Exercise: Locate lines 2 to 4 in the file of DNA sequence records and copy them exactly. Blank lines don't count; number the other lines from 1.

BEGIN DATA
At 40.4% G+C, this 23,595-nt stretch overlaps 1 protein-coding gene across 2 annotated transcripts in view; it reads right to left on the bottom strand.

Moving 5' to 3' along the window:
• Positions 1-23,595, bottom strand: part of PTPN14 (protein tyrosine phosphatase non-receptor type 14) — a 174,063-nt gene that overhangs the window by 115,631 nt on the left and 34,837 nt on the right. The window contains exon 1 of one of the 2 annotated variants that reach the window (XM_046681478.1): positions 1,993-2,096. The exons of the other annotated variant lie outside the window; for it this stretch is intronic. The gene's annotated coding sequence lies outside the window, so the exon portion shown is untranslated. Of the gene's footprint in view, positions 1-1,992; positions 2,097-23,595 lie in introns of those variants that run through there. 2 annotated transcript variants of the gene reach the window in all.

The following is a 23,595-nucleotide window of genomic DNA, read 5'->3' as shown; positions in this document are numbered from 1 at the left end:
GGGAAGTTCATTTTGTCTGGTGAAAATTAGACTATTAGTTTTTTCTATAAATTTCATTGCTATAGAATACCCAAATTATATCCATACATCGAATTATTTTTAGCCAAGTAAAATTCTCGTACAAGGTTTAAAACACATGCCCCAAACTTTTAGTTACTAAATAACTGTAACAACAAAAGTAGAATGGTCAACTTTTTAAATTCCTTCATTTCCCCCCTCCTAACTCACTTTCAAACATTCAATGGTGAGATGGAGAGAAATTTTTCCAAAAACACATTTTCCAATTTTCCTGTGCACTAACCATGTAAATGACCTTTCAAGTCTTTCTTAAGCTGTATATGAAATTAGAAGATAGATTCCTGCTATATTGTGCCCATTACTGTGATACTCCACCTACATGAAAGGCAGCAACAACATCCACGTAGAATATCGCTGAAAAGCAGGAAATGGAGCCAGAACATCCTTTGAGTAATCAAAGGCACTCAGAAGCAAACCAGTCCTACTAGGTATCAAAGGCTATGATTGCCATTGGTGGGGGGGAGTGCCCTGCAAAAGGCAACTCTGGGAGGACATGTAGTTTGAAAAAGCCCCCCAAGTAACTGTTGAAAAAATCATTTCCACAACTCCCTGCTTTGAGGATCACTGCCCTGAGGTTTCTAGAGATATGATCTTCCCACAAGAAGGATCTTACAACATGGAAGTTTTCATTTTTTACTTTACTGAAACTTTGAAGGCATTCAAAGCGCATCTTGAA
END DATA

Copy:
Moving 5' to 3' along the window:
• Positions 1-23,595, bottom strand: part of PTPN14 (protein tyrosine phosphatase non-receptor type 14) — a 174,063-nt gene that overhangs the window by 115,631 nt on the left and 34,837 nt on the right. The window contains exon 1 of one of the 2 annotated variants that reach the window (XM_046681478.1): positions 1,993-2,096. The exons of the other annotated variant lie outside the window; for it this stretch is intronic. The gene's annotated coding sequence lies outside the window, so the exon portion shown is untranslated. Of the gene's footprint in view, positions 1-1,992; positions 2,097-23,595 lie in introns of those variants that run through there. 2 annotated transcript variants of the gene reach the window in all.

The following is a 23,595-nucleotide window of genomic DNA, read 5'->3' as shown; positions in this document are numbered from 1 at the left end: